Making dreams, making relations: dreaming in Angami Naga society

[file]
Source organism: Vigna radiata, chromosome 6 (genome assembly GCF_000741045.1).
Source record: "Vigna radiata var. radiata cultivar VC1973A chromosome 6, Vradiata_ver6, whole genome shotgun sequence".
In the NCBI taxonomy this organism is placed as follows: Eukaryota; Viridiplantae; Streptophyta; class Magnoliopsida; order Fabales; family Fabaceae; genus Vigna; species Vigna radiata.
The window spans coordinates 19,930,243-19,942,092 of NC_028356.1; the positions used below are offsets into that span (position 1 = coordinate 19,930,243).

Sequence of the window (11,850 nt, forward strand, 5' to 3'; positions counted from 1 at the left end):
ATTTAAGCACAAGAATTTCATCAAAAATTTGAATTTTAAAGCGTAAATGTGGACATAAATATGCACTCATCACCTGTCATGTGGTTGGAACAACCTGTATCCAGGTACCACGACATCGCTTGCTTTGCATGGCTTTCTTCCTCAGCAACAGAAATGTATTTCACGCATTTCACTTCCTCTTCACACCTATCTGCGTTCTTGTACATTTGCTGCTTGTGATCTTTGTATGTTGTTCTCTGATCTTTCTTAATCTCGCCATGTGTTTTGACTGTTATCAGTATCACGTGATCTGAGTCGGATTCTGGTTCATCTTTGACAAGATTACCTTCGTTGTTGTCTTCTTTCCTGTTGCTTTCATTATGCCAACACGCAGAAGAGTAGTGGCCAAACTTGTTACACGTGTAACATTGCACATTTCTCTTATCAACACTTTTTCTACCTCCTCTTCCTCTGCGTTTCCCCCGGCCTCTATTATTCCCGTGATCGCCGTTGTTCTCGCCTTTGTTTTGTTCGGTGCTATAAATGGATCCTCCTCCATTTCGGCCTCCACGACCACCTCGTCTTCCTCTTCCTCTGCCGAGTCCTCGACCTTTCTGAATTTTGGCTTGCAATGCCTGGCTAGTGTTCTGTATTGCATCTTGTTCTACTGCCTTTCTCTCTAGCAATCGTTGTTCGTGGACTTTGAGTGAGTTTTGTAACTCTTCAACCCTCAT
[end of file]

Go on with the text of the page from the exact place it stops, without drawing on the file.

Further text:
Many cultures, including the Nagas, give great importance to dreams as sources of divine knowledge, especially knowledge about the future. The anthropological study of dreams, which generally focuses on the interpretive practices that surround dream narration, can elucidate local notions of personhood, cosmology, and the myriad ways communities appeal to the supernatural when navigating everyday social problems. Such practices are especially heightened in contexts of political violence, as individuals and communities negotiate the anxieties of everyday uncertainty and unpredictability. A century ago, British administrator-ethnographer J.H. Hutton remarked that ‘the Angamis have almost a science of dreaming’, and this article considers Hutton’s observations while ethnographically examining dream experience in the same communities a century later.
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